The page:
position = position.mod(Vector2(game.width.value.toDouble(), game.height.value.toDouble()))
    }

    fun overlapsWith(other: GameObject): Boolean {
        return this.position.distanceTo(other.position) < (this.size / 2 + other.size / 2)
    }
}
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For example, the ShipData class inherits speed, angle, position and its update method from GameObject, but defines its own size, angle, and a function to fire a bullet:

class ShipData : GameObject() {
    override var size: Double = 40.0
    var visualAngle: Double = 0.0

    fun fire(game: Game) {
        val ship = this
        game.gameObjects.add(BulletData(ship.speed * 4.0, ship.visualAngle, ship.position))
    }
}
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Note that the ShipData (or even a GameObject in general) does not include any logic on how to render this item to the display – with Jetpack Compose, keeping state and presentation separated is quite easy.

Because a lot of behavior is shared between all types of entities in the game, our main game loop can treat them as the supertype GameObject for the most part, and only specific interactions between certain types of objects, like bullet-asteroid or asteroid-player collisions, need to be handled specifically.

Rendering to the Screen

I found that in Jetpack Compose, separating game data from the visual representation comes quite naturally. Game objects like a ship, an asteroid, or a bullet are all represented in two parts:

  • A class holding the state associated with the game object (in terms of "Compose state" – via mutableStateOf and friends) – We briefly talked about this in the previous section.
  • A @Composable, defining the rendering based on the game object's data.

To illustrate the latter, here's the minimal visual representation of the Asteroid composable. It receives asteroidData, which is the container for all information regarding the state of this particular game object:

@Composable
fun Asteroid(asteroidData: AsteroidData) {
    val asteroidSize = asteroidData.size.dp
    Box(
        Modifier
            .offset(asteroidData.xOffset, asteroidData.yOffset)
            .size(asteroidSize)
            .rotate(asteroidData.angle.toFloat())
            .clip(CircleShape)
            .background(Color(102, 102, 153))
    )
}
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This code snippet is enough to describe the whole visual representation of an asteroid.

We start with a Box – one of Compose's most basic layout primitives, which allows us to have entities overlap (which is useful since we manually take care of placing the individual entities). We then use Jetpack Compose's Modifiers to specify the position of the asteroid in the form of an offset, its size, rotation angle, shape (by clipping a CircleShape), and background color.

Note that Compose offers quite high-level APIs even for these basic shapes – for example, we can use .rotate directly, without having to manually do geometry work to figure out how to get our entities facing the right way.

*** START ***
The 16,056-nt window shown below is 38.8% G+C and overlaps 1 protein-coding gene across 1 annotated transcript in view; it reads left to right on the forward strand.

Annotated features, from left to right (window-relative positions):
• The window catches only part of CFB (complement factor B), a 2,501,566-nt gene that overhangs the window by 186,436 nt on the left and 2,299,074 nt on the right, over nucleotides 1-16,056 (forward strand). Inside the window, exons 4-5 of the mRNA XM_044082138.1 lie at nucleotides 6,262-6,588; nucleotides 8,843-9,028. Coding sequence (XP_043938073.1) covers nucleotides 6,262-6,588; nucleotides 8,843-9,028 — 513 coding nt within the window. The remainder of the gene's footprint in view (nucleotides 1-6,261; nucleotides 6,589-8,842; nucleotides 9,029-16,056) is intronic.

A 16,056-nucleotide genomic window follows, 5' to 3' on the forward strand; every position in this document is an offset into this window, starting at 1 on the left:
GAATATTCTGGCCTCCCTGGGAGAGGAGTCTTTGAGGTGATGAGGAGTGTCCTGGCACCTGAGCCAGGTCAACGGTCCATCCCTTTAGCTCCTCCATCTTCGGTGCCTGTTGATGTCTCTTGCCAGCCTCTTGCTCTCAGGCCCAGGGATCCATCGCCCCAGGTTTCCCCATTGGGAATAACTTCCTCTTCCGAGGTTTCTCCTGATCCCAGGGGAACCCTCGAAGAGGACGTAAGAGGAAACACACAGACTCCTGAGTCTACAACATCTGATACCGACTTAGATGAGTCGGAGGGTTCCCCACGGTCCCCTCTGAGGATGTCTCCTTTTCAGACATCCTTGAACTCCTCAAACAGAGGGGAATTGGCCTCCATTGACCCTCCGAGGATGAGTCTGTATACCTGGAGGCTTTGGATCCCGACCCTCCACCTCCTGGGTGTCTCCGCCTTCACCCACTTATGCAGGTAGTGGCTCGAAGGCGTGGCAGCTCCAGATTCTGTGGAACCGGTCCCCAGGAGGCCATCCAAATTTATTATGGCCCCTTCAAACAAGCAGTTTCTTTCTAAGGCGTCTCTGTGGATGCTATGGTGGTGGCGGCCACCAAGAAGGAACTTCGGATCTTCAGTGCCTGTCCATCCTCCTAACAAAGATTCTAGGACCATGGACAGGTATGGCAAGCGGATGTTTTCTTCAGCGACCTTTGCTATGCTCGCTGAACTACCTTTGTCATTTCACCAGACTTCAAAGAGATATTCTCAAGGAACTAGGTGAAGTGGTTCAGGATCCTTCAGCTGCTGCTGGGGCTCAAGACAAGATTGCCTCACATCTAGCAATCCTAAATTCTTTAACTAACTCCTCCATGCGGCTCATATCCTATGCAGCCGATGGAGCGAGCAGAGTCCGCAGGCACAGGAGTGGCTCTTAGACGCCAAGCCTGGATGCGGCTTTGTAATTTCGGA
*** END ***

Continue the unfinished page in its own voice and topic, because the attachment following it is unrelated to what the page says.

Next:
To keep this snippet as concise as possible, I've also introduced some extension functions on GameObject that make it possible to reuse the logic of computing the offset of a game object based on its position and size, called xOffset and yOffset, which I've snuck into the previous code snippet already. Their implementation is relatively straightforward:

val GameObject.xOffset: Dp get() = position.x.dp - (size.dp / 2)
val GameObject.yOffset: Dp get() = position.y.dp - (size.dp / 2)
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A slightly more complicated composable would be the Ship component, which combines the shapes of a triangle and circle to create a minimalistic spaceship:

@Composable
fun Ship(shipData: ShipData) {
    val shipSize = shipData.size.dp
    Box(
        Modifier
            .offset(shipData.xOffset, shipData.yOffset)
            .size(shipSize)
            .rotate(shipData.visualAngle.toFloat())
            .clip(CircleShape)
            .background(Color.Black)
    ) {
        Canvas(modifier = Modifier.fillMaxSize(), onDraw = {
            drawPath(
                color = Color.White,
                path = Path().apply {
                    val size = shipSize.toPx()
                    moveTo(0f, 0f) // Top-left corner...
                    lineTo(size, size / 2f) // ...to right-center...
                    lineTo(0f, size) // ... to bottom-left corner.
                }
            )
        })
    }
}
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The Box defining the ship is quite similar to the one we saw for an Asteroid, but we additionally add a Canvas to draw some additional shapes on top of our spaceship – in this case, a triangle path. In typical Compose fashion, we just add this Canvas in the lambda block following our Box, meaning the Canvas will inhert the coordinate system of its parent, including its offset and rotation.

These composables are then just rendered to a play surface – nothing more than a Box with a locked aspect ratio of 1.0f (to keep it quadratic). Of course, applying some artistic talent to these visual representations of the game is also possible, but we're keeping it minimal for now.

Continued in Part 2

There's still a bit more work to do until we can call our game done. In part 2 of this blog post series, we will look at additional rendering details, the geometry and linear algebra behind the game's simple physics simulation, as well as frame-independent movement. Read on and find out!